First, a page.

And up in the headlines came a bubblin’ crude. Oil, that is. Texas tea. Black gold. As the oil VIX[i] hovered near 60, some called swingin’ volatility the “new normal.” Others searched for meaning in bouncy benchmarks as Brent crude more than doubled WTI’s monthly gains with one day left in February. Pundits parsed February’s rise—the first since June—for signs of stabilization, bottoms and double bottoms. Feel free to tune it all out, because all this yammering is largely meaningless for investors. None of it tells you where oil prices will go. Nor should you let it drive you headlong into Energy stocks, as some have done lately—for all the talk of “bargain hunting,” there still doesn’t appear to be much upside looking forward.
Unless you’re speculating on oil futures, there isn’t much point in stewing over short-term swings and analysts’ price targets. Volatility is just volatile. Unpredictable, too. If you’re a normal long-term investor, what matters is whether prices are likelier to rise to levels that would make Energy firms profitable over the foreseeable future—solely a function of supply and demand.
Commodity prices usually move in cycles. As prices rise, firms invest more in production, hoping to ramp up output to capitalize. But they overshoot, supply outstrips demand, and prices fall. So firms cut costs and cut investment, and supply falls. Eventually it undershoots demand, and prices start rising again. These cycles can sometimes take years to play out. Energy prices stayed low for ages in the 1980s and 1990s as firms cut investment and production. They rose throughout the 2000s, and investment and production shot back up as high prices made shale production increasingly economical. And then 2014 happened.
So how are firms responding to crude’s slide? Probably as you’d expect. Major international offshore oil drillers are idling rigs like it’s 1995. New floating rigs, ordered during the boom years, are gathering dust.[ii] Advanced, deepwater rigs’ operating costs have nearly halved as contractors compete for ever scarce business. Major offshore producers are cutting capex and scrapping planned exploration. All are hunkering down, cutting costs and focusing on efficiency.
US firms are pulling back some, too. Oil-rig count has fallen 38.7% since 10/10/2014, finishing this week below 1,000 for the first time since June 2011. Yet production is still rising, suggesting firms are taking marginal producing wells offline—focusing on their most efficient gushers. (Exhibit 1). At some point, if prices stay low, production probably will fall. But for now, it seems firms still want to reap revenues to help offset the costs they’ve sunk into existing wells—they have financial incentives to keep pumping.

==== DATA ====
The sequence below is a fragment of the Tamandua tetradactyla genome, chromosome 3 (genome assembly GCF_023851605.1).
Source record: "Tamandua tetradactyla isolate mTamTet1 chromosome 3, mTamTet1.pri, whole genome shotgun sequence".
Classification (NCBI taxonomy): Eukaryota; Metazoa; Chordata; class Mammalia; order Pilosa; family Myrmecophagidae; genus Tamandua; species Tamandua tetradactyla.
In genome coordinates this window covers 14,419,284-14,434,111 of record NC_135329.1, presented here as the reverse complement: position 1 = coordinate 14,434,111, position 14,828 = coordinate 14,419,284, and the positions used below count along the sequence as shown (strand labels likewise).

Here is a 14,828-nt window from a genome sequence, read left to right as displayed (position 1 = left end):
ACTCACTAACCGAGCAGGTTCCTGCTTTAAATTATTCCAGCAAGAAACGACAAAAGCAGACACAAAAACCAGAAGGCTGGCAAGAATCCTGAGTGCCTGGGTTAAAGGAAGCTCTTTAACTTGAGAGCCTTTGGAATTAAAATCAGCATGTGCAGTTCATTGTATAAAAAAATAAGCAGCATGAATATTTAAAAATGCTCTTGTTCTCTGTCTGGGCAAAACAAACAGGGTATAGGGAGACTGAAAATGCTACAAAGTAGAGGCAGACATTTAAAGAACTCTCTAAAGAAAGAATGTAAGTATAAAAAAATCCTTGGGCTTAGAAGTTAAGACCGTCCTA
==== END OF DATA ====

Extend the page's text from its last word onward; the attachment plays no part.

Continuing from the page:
Exhibit 1: Rig Count and Production
Source: Baker Hughes, Inc. and the US Energy Information Administration, 2/4/2011 – 2/20/2015. We would have updated it through 2/27, but production won’t come out until next week, so no dice. Sorry.
Not so in Britain, however. According to the updated Q4 GDP figures released Thursday, which give the first glimpse at spending, North Sea oil investment tanked. The oil and gas industry’s investment in buildings and structures plunged -22.4% q/q, snowballing after Q3’s -2.2% drop. This isn’t terrible for the UK economy—overall growth continued, powered by consumption, exports, services and manufacturing—but it shows how low prices are pressuring high-cost projects like Britain’s offshore wells.
Not everyone is pulling back. Oil-dependent nations are pumping away. Like Russia, which is reportedly courting Chinese investors to help develop more (and more advanced) oilfields. Industry analysts estimate Saudi Arabian production at 10 million barrels per day, the highest since last July. Broader OPEC output rose in January. Nations who lack the US and UK’s diverse economies don’t have the same flexibility to cut output without causing severe economic harm.
With production still rising overall and firms only just starting to cut back in some places, the longer-term supply trends don’t seem likely to rise any time soon. Meanwhile, demand is growing, but not as quickly as supply, suggesting prices probably won’t shoot up tomorrow. Or next week. They might stay volatile in the short term, but for the foreseeable future, supply and demand don’t seem likely to change wildly enough to drive oil prices back into hugely profitable territory for producers. Betting on a big turnaround in Energy shares seems premature at this juncture.
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[i] Yes, this really is a thing.
[ii] Metaphorically, because we are fairly certain dust does not gather on objects on the open sea. Other things, like salt, yes. But probably not dust per se.